With a personal loan or a balance transfer credit card (during the promotional period) your rates could be fixed – meaning your rate won't change for the life of the loan and you could end up with a lower monthly payment.
In some cases, consolidating debt could improve your credit score. Let’s talk about how that could work.
Your credit utilization ratio is one of the major factors in determining your credit score.
If you’re close to the credit limit on all or most of your credit cards, then your credit utilization ratio is high.
And if you have a high utilization ratio – in both your overall credit usage and the usage of each card individually – it could damage your credit score.
But by paying off your debt with a new loan or balance transfer credit card, you’ll be knocking down your balances and therefore, lowering your credit utilization ratio, too.
Good to know: It may be tempting to close credit card accounts after paying them off. Just keep in mind that this could also affect your credit utilization ratio because it would be lowering the amount of credit you have.
Any time you apply for a loan, lenders make a hard inquiry on your credit.
Depending on your individual situation, consolidating debt could come with a few possible downsides.
Like we just mentioned, in some cases debt consolidation could boost your score. But for some people, consolidating could also cause your score to dip.
Here’s one reason why: Any time you apply for a loan, lenders make a hard inquiry on your credit. Too many inquiries could lower your credit score.
To avoid this, do some research on your loan options first, and try to find one with the best terms before you apply. (Some lenders do what’s called a “soft check” for pre-qualification which won’t affect your score.)
In addition to paying interest, personal loans may come with other costs such as an origination fee.
When you’re shopping around for a debt consolidation loan, all other things being equal, be on the lookout for one that has few, if any, fees.
If you currently struggle with carrying lots of debt, consolidating it could be part of a larger money management strategy.
One thing that shouldn’t be overlooked is that a personal loan is still a form of debt – only now your existing debts are in a single spot.
If you currently struggle with carrying lots of debt, consolidating it could be part of a larger money management strategy that includes not only paying off balances but also making some changes to your budget or spending habits.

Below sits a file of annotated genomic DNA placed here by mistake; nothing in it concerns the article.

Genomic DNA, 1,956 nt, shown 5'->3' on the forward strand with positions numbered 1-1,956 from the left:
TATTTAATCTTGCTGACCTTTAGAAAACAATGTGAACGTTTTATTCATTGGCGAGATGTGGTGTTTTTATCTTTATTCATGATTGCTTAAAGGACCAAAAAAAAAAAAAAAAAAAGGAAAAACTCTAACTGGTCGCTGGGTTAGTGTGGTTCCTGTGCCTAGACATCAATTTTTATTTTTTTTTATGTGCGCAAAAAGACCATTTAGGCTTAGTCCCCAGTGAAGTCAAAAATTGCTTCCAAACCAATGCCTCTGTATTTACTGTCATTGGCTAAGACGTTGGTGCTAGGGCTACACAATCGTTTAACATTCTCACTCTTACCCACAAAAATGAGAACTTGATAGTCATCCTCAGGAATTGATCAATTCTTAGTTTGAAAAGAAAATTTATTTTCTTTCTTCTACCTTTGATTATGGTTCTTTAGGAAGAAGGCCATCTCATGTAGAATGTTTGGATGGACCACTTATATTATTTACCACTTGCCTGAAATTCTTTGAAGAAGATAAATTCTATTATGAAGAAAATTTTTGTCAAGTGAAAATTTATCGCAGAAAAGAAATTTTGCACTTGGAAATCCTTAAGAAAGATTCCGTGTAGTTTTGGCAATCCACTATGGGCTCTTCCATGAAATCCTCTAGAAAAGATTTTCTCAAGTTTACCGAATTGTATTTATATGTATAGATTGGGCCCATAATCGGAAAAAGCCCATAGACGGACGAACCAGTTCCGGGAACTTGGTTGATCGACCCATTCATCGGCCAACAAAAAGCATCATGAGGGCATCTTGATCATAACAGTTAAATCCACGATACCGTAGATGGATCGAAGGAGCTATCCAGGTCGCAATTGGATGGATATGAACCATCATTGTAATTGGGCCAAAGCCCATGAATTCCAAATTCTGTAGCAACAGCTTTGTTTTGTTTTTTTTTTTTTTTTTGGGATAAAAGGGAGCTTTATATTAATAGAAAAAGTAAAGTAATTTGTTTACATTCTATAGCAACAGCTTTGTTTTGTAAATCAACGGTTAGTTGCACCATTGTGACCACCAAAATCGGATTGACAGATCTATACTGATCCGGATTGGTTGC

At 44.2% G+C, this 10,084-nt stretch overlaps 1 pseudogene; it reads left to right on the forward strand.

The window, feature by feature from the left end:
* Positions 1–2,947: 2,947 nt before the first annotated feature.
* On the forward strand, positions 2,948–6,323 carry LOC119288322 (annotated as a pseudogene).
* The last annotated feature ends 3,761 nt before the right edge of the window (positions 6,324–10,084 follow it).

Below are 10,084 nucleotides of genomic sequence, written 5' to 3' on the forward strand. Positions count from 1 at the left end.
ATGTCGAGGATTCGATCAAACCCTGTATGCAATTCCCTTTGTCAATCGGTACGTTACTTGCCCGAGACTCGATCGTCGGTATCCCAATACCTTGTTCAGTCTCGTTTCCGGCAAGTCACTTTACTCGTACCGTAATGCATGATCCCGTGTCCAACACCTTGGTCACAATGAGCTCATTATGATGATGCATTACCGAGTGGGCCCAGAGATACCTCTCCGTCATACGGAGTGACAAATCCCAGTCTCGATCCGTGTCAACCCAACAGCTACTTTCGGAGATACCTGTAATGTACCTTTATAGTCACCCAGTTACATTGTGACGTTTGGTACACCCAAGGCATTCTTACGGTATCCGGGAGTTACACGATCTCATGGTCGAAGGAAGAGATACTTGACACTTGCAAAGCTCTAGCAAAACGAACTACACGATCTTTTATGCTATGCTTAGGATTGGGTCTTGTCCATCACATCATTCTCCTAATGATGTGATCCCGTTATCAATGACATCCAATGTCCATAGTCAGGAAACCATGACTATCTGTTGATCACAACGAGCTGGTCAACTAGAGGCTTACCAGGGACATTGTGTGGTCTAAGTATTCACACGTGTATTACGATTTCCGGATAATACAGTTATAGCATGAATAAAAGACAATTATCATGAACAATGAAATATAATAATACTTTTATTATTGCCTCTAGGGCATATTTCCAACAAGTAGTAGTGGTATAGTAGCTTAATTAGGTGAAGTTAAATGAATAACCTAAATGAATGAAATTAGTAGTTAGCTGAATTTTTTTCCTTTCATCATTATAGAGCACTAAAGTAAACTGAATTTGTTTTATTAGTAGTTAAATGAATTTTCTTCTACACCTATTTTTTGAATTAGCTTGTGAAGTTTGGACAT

So remember: Debt consolidation alone won’t change your debt habits if you haven’t addressed the reasons why you accumulated debt in the first place.
As we’ve outlined, debt consolidation isn’t for everyone. If you’re someone with a lot of outstanding and overwhelming higher-interest debts, debt consolidation could be right for you.
If you’re someone who really only has a few debts here and there, it could just take a well-crafted budget and strategy to tackle your bills. (And if that’s the case, we have a few pointers about how to get out of debt.)
If you decide debt consolidation makes sense for you, that’s great! And even if not, trying to figure out your options for getting on top of your debt is still worth it. No one has to stay in debt, and getting out of it can feel really good.
This article is for informational purposes only and is not a substitute for individualized professional advice. Individuals should consult their own tax advisor for matters specific to their own taxes and nothing communicated to you herein should be considered tax advice. This article was prepared by and approved by Marcus by Goldman Sachs, but does not reflect the institutional opinions of Goldman Sachs Bank USA, Goldman Sachs Group, Inc. or any of their affiliates, subsidiaries or division. Goldman Sachs Bank USA does not provide any financial, economic, legal, accounting, tax or other recommendation in this article. Information and opinions expressed in this article are as of the date of this material only and subject to change without notice. Information contained in this article does not constitute the provision of investment advice by Goldman Sachs Bank USA or any its affiliates. Neither Goldman Sachs Bank USA nor any of its affiliates makes any representations or warranties, express or implied, as to the accuracy or completeness of the statements or any information contained in this document and any liability therefore is expressly disclaimed.